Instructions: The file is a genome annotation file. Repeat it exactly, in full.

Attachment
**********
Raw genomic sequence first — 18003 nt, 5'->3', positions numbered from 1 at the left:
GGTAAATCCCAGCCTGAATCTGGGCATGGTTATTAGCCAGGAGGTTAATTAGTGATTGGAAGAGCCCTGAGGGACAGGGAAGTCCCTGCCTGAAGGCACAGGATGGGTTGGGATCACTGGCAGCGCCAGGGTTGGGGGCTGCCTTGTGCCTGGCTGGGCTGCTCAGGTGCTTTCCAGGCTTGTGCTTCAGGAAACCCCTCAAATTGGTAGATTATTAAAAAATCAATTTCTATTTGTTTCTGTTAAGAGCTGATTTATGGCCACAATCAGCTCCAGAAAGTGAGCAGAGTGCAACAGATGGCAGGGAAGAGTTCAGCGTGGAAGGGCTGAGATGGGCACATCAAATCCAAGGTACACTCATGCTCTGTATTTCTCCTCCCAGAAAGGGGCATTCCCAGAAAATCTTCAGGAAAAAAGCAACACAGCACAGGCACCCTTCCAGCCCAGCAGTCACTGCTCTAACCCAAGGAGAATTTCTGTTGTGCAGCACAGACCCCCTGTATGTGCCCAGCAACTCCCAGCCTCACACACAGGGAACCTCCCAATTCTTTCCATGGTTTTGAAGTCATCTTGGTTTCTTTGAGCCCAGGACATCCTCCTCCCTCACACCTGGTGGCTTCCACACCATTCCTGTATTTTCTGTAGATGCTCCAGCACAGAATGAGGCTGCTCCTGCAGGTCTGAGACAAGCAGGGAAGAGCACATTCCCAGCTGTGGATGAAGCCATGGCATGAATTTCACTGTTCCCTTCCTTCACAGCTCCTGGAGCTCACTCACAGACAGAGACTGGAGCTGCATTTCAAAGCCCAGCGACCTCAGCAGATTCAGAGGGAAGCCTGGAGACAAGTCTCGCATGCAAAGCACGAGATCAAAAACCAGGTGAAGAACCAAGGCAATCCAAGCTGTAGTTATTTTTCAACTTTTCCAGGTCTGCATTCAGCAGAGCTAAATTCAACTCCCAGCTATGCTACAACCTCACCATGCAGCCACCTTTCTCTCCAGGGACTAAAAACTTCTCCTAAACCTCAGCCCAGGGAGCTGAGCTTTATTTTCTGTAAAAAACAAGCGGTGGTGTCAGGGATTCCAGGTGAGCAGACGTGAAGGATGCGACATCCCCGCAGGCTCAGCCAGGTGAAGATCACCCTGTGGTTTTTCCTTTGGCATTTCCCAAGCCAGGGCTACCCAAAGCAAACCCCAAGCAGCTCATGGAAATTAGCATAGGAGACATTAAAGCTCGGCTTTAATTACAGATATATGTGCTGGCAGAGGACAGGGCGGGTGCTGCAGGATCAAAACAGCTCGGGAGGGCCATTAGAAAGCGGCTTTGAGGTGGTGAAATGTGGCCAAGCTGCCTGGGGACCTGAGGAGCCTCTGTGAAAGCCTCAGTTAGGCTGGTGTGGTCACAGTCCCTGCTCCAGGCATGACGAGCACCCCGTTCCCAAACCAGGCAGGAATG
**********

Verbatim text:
Raw genomic sequence first — 18003 nt, 5'->3', positions numbered from 1 at the left:
GGTAAATCCCAGCCTGAATCTGGGCATGGTTATTAGCCAGGAGGTTAATTAGTGATTGGAAGAGCCCTGAGGGACAGGGAAGTCCCTGCCTGAAGGCACAGGATGGGTTGGGATCACTGGCAGCGCCAGGGTTGGGGGCTGCCTTGTGCCTGGCTGGGCTGCTCAGGTGCTTTCCAGGCTTGTGCTTCAGGAAACCCCTCAAATTGGTAGATTATTAAAAAATCAATTTCTATTTGTTTCTGTTAAGAGCTGATTTATGGCCACAATCAGCTCCAGAAAGTGAGCAGAGTGCAACAGATGGCAGGGAAGAGTTCAGCGTGGAAGGGCTGAGATGGGCACATCAAATCCAAGGTACACTCATGCTCTGTATTTCTCCTCCCAGAAAGGGGCATTCCCAGAAAATCTTCAGGAAAAAAGCAACACAGCACAGGCACCCTTCCAGCCCAGCAGTCACTGCTCTAACCCAAGGAGAATTTCTGTTGTGCAGCACAGACCCCCTGTATGTGCCCAGCAACTCCCAGCCTCACACACAGGGAACCTCCCAATTCTTTCCATGGTTTTGAAGTCATCTTGGTTTCTTTGAGCCCAGGACATCCTCCTCCCTCACACCTGGTGGCTTCCACACCATTCCTGTATTTTCTGTAGATGCTCCAGCACAGAATGAGGCTGCTCCTGCAGGTCTGAGACAAGCAGGGAAGAGCACATTCCCAGCTGTGGATGAAGCCATGGCATGAATTTCACTGTTCCCTTCCTTCACAGCTCCTGGAGCTCACTCACAGACAGAGACTGGAGCTGCATTTCAAAGCCCAGCGACCTCAGCAGATTCAGAGGGAAGCCTGGAGACAAGTCTCGCATGCAAAGCACGAGATCAAAAACCAGGTGAAGAACCAAGGCAATCCAAGCTGTAGTTATTTTTCAACTTTTCCAGGTCTGCATTCAGCAGAGCTAAATTCAACTCCCAGCTATGCTACAACCTCACCATGCAGCCACCTTTCTCTCCAGGGACTAAAAACTTCTCCTAAACCTCAGCCCAGGGAGCTGAGCTTTATTTTCTGTAAAAAACAAGCGGTGGTGTCAGGGATTCCAGGTGAGCAGACGTGAAGGATGCGACATCCCCGCAGGCTCAGCCAGGTGAAGATCACCCTGTGGTTTTTCCTTTGGCATTTCCCAAGCCAGGGCTACCCAAAGCAAACCCCAAGCAGCTCATGGAAATTAGCATAGGAGACATTAAAGCTCGGCTTTAATTACAGATATATGTGCTGGCAGAGGACAGGGCGGGTGCTGCAGGATCAAAACAGCTCGGGAGGGCCATTAGAAAGCGGCTTTGAGGTGGTGAAATGTGGCCAAGCTGCCTGGGGACCTGAGGAGCCTCTGTGAAAGCCTCAGTTAGGCTGGTGTGGTCACAGTCCCTGCTCCAGGCATGACGAGCACCCCGTTCCCAAACCAGGCAGGAATG